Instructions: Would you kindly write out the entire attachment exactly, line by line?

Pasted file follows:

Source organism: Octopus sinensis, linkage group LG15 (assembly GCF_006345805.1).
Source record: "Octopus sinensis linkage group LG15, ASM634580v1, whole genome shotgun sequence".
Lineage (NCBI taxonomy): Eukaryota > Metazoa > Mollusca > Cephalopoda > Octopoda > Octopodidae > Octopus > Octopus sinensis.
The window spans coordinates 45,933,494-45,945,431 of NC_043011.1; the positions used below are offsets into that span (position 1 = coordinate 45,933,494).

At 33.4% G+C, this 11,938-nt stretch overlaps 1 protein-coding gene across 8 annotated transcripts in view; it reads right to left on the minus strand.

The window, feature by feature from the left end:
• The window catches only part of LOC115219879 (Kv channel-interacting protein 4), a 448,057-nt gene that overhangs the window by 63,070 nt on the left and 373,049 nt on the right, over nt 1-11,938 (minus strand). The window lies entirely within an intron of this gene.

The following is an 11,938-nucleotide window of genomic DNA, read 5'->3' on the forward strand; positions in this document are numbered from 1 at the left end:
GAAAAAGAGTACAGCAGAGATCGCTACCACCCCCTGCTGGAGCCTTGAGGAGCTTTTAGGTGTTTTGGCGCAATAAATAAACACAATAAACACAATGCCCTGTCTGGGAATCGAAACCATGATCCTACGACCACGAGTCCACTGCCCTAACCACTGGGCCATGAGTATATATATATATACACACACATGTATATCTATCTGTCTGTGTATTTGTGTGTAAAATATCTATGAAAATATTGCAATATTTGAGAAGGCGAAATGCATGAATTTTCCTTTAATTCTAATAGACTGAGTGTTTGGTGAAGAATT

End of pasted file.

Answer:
Source organism: Octopus sinensis, linkage group LG15 (assembly GCF_006345805.1).
Source record: "Octopus sinensis linkage group LG15, ASM634580v1, whole genome shotgun sequence".
Lineage (NCBI taxonomy): Eukaryota > Metazoa > Mollusca > Cephalopoda > Octopoda > Octopodidae > Octopus > Octopus sinensis.
The window spans coordinates 45,933,494-45,945,431 of NC_043011.1; the positions used below are offsets into that span (position 1 = coordinate 45,933,494).

At 33.4% G+C, this 11,938-nt stretch overlaps 1 protein-coding gene across 8 annotated transcripts in view; it reads right to left on the minus strand.

The window, feature by feature from the left end:
• The window catches only part of LOC115219879 (Kv channel-interacting protein 4), a 448,057-nt gene that overhangs the window by 63,070 nt on the left and 373,049 nt on the right, over nt 1-11,938 (minus strand). The window lies entirely within an intron of this gene.

The following is an 11,938-nucleotide window of genomic DNA, read 5'->3' on the forward strand; positions in this document are numbered from 1 at the left end:
GAAAAAGAGTACAGCAGAGATCGCTACCACCCCCTGCTGGAGCCTTGAGGAGCTTTTAGGTGTTTTGGCGCAATAAATAAACACAATAAACACAATGCCCTGTCTGGGAATCGAAACCATGATCCTACGACCACGAGTCCACTGCCCTAACCACTGGGCCATGAGTATATATATATATACACACACATGTATATCTATCTGTCTGTGTATTTGTGTGTAAAATATCTATGAAAATATTGCAATATTTGAGAAGGCGAAATGCATGAATTTTCCTTTAATTCTAATAGACTGAGTGTTTGGTGAAGAATT